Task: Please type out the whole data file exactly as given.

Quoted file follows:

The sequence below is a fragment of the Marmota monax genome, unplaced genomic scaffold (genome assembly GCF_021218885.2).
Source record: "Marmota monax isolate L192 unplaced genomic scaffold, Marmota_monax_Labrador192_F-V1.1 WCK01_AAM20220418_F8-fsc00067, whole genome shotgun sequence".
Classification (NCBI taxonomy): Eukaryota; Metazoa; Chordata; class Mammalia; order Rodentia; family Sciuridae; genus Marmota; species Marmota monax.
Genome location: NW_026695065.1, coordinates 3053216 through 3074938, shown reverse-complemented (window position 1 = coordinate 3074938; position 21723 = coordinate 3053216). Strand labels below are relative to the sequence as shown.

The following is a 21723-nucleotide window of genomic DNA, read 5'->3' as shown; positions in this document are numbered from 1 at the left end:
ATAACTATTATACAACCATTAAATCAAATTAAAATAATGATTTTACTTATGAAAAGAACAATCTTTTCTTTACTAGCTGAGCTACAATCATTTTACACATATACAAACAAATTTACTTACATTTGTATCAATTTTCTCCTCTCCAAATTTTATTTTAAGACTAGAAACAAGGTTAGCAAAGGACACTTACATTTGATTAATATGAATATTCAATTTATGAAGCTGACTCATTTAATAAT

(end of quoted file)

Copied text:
The sequence below is a fragment of the Marmota monax genome, unplaced genomic scaffold (genome assembly GCF_021218885.2).
Source record: "Marmota monax isolate L192 unplaced genomic scaffold, Marmota_monax_Labrador192_F-V1.1 WCK01_AAM20220418_F8-fsc00067, whole genome shotgun sequence".
Classification (NCBI taxonomy): Eukaryota; Metazoa; Chordata; class Mammalia; order Rodentia; family Sciuridae; genus Marmota; species Marmota monax.
Genome location: NW_026695065.1, coordinates 3053216 through 3074938, shown reverse-complemented (window position 1 = coordinate 3074938; position 21723 = coordinate 3053216). Strand labels below are relative to the sequence as shown.

The following is a 21723-nucleotide window of genomic DNA, read 5'->3' as shown; positions in this document are numbered from 1 at the left end:
ATAACTATTATACAACCATTAAATCAAATTAAAATAATGATTTTACTTATGAAAAGAACAATCTTTTCTTTACTAGCTGAGCTACAATCATTTTACACATATACAAACAAATTTACTTACATTTGTATCAATTTTCTCCTCTCCAAATTTTATTTTAAGACTAGAAACAAGGTTAGCAAAGGACACTTACATTTGATTAATATGAATATTCAATTTATGAAGCTGACTCATTTAATAAT